Our life living off the land in our log cabin, breathing fresh mountain air, and getting back to basics.

Sunday, September 2, 2012

Rain, the Garden & Feeders

A day of rest.  Well, maybe not rest, but no major physical labor.  Well, some physical labor, but no hammering, climbing ladders or lifting heavy beams.  Well, maybe just a little working with wood and screwdrivers...

We've had a little rain, on and off.  I love the rain, very restful:)

This morning we went to the garden, as we didn't go yesterday because of the early start to the deck building.  This is what I harvested (I know the 2 beans don't look like much but we just keep collecting them until we have enough for a meal). This is the first of the endive lettuce we have harvested, and the zucchini, well it just keeps on a comin'!
We also harvested the rest of our purple potatoes, 7 pounds in all, we are pretty happy with that though it isn't enough to last through the winter!  We also had harvested about 2 lbs of red potatoes.  
While we harvested the potatoes, we uncovered 3 small ringneck snakes, about 5 salamanders, and several worms as we moved the straw that covered the potatoes.  This is one of the salamanders...next time we start digging in the straw, we know to be quite cautious:)

Mountain Man worked on the fall turnips we planted, as all the seeds germinated, so he weeded some out and transplanted them; we had good results the last time we transplanted turnips.

I am sorry to share that it looks like all our tomatoes have been infected with what is called Late Blight.  So we are faced with the choice of pulling the green tomatoes now or risking they become totally infected and inedible.   We have 2 tomatoes that ripened almost completely, but that is from the square garden boxes, and they too have some kind of fungus infection. I'll share more about the blighted tomatoes, as we are still deciding what to do.  But this is a picture of the 2 almost ripe "fungused" tomatoes, and let me tell you, after cutting off the bad spots, they were some of the most delicious tomatoes I've ever eaten.  Cherokee Purple are scrumptious, even if they are susceptible to attackers of tomatoes...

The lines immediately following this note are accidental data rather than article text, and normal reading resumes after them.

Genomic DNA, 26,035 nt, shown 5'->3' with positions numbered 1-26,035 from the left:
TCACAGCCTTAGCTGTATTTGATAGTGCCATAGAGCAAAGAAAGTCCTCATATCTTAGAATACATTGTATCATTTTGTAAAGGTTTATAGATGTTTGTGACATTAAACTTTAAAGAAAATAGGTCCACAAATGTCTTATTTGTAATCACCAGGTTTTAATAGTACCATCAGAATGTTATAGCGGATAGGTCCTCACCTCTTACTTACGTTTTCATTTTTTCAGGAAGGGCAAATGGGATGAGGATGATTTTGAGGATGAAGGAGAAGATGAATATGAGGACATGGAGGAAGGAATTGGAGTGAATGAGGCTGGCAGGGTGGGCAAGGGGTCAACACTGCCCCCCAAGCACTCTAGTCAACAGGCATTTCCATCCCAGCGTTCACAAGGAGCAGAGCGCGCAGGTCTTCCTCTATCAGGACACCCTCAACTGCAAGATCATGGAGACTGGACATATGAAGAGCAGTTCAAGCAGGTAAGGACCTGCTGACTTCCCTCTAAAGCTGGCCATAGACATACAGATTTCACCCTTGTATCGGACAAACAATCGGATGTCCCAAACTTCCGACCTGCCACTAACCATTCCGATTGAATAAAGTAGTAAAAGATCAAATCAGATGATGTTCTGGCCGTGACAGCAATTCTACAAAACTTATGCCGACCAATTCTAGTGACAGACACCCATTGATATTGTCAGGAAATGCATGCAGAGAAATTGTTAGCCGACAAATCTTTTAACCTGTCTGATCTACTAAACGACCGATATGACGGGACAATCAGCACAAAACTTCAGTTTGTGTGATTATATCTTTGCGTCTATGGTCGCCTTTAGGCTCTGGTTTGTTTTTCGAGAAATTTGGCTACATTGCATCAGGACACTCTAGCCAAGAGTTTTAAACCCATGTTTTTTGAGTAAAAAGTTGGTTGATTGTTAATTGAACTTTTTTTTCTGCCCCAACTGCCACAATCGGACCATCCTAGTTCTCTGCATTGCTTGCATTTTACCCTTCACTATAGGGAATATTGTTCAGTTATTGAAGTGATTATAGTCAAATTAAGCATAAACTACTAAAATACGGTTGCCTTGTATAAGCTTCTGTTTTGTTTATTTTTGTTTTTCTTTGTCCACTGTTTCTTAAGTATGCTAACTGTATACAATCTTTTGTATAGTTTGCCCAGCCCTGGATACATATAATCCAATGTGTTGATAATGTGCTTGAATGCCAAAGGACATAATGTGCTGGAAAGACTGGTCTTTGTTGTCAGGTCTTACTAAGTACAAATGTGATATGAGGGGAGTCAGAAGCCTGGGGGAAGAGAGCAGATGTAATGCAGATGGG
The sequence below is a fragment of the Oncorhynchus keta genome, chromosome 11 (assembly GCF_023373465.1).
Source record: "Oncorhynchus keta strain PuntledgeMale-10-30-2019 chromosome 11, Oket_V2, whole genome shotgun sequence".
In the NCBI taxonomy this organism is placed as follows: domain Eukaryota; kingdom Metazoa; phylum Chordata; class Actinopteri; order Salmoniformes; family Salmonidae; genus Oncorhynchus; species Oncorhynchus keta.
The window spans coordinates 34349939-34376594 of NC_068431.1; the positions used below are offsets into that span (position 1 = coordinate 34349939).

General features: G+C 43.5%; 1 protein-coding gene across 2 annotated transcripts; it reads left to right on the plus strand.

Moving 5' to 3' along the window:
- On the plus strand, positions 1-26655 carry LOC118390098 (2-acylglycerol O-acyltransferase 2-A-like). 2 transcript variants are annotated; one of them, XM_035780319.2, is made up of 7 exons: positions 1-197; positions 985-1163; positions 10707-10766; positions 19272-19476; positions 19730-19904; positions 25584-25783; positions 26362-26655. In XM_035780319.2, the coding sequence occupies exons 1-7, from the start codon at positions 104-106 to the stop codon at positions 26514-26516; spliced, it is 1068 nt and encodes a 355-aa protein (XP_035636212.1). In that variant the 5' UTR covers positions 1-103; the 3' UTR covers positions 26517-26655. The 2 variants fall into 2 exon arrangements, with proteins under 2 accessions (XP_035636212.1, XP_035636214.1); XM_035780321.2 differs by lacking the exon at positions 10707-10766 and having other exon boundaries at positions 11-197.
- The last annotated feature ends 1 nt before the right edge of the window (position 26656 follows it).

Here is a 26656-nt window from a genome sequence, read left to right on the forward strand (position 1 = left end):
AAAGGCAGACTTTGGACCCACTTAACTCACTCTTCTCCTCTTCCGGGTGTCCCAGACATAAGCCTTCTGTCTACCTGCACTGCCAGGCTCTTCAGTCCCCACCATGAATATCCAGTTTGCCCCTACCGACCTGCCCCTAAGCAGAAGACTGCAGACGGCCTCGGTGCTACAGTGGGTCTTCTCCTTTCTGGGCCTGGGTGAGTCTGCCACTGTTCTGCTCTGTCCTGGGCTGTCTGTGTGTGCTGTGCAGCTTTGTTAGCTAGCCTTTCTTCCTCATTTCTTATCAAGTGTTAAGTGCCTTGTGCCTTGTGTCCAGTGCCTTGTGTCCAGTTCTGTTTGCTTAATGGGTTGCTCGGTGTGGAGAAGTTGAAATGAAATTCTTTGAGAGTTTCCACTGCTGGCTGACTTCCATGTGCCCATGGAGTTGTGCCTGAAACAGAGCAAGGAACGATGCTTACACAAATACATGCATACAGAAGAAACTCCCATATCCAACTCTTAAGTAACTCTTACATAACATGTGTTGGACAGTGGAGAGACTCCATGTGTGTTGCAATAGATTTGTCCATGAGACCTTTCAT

Then Mountain Man, upon my request (good man), built a deer feeder and a rabbit food holder.  We brought the deer feeder deep into our woods and put the trail cam on it.  We are hoping to attract some deer; we put some feed off a deer block and then some apples and we placed it relatively near to the creek, so I believe we have all the ingredients for some interesting activity!  No doubt that something will like it!

We have been seeing two rabbits in our front yard, so we want to feed them a bit (no Patti, we are not going to fatten them up to have them for dinner, LOL!).  The rabbit food holder is a smaller version of the deer feeder without no legs.

This evening closes with a heavy rain shower, a perfect close to a day filled with restful, satisfying and not physically demanding activities.  Have I told you lately how much I love this mountain life? 

One further note: my grandson Liam called me the other day for my birthday...he can now sing the entire Happy Birthday song, and ends with blowing out the candles!  How cute is that:)

I am indeed, a fortunate girl!

Thanks for reading my blog, you are the best f/f/r/s/f's, see you tomorrow,


Osage Bluff Quilter said...

So I get it, you feed the rabbits so they stay away from your green beans and other goodies in the garden, right???
(really it tasted like chicken)

Dad/Pepere said...

Sounds like a good day! Hugs.

Lise said...

That's exactly right Patti, and truth be known, we love roasted rabbit! Just not the ones in our yard:)

Dad, every day it a good day here in the mountains!